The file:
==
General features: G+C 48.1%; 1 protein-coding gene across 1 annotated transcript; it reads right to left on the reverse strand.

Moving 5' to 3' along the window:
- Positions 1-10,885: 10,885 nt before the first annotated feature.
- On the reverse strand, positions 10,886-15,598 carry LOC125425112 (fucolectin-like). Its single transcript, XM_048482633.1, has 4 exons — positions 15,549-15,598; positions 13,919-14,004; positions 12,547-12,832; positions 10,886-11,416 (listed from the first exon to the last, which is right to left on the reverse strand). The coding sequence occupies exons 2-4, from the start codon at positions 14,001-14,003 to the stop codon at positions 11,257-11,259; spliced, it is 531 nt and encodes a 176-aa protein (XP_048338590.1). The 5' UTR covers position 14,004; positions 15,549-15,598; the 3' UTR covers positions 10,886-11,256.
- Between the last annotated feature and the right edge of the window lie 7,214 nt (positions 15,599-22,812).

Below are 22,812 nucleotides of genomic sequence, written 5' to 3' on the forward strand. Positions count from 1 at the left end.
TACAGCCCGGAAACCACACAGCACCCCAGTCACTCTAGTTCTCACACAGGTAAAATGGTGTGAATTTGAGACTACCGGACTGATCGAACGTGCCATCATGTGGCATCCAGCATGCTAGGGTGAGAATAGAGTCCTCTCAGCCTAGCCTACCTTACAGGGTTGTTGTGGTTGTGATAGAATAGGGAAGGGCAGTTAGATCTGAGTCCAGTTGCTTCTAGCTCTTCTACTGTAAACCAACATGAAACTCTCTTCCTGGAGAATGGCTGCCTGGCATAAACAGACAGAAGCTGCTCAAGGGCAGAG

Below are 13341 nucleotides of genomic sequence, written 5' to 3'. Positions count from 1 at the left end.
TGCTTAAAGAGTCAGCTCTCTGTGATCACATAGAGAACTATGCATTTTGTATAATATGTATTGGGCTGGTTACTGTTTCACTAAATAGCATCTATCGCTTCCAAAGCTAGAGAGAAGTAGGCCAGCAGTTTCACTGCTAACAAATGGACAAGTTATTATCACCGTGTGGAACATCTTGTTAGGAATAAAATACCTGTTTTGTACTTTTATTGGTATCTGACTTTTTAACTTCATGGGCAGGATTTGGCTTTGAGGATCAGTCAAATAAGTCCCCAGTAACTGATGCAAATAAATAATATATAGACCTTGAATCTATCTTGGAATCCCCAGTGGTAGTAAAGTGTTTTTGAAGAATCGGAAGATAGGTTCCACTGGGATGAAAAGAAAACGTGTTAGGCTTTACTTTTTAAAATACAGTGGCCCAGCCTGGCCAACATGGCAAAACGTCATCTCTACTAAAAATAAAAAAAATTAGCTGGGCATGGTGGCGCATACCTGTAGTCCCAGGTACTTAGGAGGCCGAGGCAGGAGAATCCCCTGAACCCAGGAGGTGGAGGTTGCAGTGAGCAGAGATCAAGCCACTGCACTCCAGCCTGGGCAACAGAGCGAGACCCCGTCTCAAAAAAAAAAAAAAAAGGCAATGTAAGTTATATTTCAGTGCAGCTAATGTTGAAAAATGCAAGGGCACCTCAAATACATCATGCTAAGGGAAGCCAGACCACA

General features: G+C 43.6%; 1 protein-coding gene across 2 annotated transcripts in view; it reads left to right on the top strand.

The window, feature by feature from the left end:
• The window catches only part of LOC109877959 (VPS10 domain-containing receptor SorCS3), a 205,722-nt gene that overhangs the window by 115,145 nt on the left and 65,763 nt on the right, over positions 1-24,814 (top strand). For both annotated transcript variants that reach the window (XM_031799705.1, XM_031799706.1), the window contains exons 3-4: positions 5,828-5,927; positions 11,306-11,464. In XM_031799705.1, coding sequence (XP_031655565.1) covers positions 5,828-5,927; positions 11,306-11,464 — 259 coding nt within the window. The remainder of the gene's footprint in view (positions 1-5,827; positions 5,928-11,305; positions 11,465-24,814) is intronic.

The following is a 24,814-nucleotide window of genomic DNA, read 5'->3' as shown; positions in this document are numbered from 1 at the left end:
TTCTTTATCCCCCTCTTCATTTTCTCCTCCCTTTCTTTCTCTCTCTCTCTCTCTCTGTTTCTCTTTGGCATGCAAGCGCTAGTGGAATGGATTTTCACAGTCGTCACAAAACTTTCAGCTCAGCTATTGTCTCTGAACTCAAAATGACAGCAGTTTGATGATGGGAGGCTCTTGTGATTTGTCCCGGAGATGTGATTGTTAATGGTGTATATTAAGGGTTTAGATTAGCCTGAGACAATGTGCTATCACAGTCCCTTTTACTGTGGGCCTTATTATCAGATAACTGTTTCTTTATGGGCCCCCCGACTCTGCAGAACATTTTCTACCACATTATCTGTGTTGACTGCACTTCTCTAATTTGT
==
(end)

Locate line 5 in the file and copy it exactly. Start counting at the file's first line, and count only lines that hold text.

- Between the last annotated feature and the right edge of the window lie 7,214 nt (positions 15,599-22,812).